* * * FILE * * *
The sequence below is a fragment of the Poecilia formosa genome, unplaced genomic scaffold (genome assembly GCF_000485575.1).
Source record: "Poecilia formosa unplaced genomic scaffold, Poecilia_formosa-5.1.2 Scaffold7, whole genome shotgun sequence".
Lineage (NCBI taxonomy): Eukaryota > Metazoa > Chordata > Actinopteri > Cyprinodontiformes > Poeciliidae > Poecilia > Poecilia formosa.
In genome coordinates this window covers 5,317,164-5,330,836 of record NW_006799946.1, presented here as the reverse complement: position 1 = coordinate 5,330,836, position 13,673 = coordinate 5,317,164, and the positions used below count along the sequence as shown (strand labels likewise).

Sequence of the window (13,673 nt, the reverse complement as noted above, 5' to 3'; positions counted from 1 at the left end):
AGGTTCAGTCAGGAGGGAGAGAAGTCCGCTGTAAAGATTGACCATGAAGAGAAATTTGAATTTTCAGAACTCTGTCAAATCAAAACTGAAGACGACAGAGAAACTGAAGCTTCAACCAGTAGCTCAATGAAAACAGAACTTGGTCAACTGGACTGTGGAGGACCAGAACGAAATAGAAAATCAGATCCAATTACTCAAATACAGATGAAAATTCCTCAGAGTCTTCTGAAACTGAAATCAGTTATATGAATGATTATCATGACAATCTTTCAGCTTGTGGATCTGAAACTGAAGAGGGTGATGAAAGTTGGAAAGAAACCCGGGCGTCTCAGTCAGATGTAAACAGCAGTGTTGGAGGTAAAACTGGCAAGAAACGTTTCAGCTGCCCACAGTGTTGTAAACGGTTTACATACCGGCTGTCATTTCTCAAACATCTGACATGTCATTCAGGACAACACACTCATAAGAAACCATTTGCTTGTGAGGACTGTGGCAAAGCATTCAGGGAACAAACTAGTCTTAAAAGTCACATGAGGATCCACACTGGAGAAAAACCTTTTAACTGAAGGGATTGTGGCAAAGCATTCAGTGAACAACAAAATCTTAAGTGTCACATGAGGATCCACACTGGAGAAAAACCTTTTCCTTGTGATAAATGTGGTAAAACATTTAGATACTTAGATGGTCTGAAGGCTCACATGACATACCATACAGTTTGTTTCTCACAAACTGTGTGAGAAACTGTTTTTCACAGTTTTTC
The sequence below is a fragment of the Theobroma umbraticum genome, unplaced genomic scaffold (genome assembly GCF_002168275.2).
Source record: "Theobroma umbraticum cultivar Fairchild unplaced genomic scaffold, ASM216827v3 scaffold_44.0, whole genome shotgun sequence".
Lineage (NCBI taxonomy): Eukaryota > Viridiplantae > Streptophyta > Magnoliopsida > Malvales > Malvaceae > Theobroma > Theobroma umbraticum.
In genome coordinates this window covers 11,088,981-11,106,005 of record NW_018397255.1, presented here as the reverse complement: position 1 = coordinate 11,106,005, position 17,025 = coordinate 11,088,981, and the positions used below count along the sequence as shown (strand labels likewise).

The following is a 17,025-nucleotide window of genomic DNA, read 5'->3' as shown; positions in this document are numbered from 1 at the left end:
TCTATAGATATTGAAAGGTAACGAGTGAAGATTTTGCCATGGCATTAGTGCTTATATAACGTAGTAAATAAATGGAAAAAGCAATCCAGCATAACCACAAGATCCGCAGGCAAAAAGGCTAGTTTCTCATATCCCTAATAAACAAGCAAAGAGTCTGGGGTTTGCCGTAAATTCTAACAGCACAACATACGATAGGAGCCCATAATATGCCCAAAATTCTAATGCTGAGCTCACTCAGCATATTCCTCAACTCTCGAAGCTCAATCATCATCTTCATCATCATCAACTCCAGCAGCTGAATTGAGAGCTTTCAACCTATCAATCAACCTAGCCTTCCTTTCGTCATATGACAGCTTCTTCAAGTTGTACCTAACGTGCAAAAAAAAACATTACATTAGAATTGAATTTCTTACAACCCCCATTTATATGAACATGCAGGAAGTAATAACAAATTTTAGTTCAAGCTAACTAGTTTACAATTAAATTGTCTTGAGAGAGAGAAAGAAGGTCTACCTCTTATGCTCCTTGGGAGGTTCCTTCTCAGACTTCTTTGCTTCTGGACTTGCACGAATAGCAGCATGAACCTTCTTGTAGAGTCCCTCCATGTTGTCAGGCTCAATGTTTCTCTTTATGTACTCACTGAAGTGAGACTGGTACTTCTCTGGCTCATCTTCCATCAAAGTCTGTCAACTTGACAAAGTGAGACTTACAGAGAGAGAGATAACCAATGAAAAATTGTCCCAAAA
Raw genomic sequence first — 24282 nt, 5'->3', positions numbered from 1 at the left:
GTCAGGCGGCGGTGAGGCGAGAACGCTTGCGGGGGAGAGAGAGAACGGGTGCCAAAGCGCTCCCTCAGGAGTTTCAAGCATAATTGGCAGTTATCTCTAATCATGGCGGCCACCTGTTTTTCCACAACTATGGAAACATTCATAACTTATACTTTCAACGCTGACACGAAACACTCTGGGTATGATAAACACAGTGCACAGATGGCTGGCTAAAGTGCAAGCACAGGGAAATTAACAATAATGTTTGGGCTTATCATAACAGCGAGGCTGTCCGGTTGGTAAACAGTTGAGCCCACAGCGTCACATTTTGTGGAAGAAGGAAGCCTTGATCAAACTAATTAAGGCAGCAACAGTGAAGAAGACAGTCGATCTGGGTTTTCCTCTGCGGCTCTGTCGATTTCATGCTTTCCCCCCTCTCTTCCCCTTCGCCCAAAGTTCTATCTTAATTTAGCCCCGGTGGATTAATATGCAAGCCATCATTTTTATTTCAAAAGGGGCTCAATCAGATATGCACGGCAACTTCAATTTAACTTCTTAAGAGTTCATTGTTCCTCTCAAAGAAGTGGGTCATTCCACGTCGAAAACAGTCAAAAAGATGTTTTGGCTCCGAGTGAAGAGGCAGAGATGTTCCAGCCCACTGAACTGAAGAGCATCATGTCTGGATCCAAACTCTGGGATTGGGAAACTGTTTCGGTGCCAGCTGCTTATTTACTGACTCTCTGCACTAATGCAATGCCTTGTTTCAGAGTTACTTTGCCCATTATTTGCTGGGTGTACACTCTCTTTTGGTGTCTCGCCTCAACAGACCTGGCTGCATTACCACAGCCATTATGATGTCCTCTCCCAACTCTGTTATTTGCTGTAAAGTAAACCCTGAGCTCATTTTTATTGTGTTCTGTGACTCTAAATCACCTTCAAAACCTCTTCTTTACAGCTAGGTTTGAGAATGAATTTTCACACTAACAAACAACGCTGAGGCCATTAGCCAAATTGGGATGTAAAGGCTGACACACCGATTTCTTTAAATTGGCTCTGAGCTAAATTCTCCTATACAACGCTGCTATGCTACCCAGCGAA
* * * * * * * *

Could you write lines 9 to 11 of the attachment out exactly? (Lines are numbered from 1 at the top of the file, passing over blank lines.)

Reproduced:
Lineage (NCBI taxonomy): Eukaryota > Viridiplantae > Streptophyta > Magnoliopsida > Malvales > Malvaceae > Theobroma > Theobroma umbraticum.
In genome coordinates this window covers 11,088,981-11,106,005 of record NW_018397255.1, presented here as the reverse complement: position 1 = coordinate 11,106,005, position 17,025 = coordinate 11,088,981, and the positions used below count along the sequence as shown (strand labels likewise).

The following is a 17,025-nucleotide window of genomic DNA, read 5'->3' as shown; positions in this document are numbered from 1 at the left end: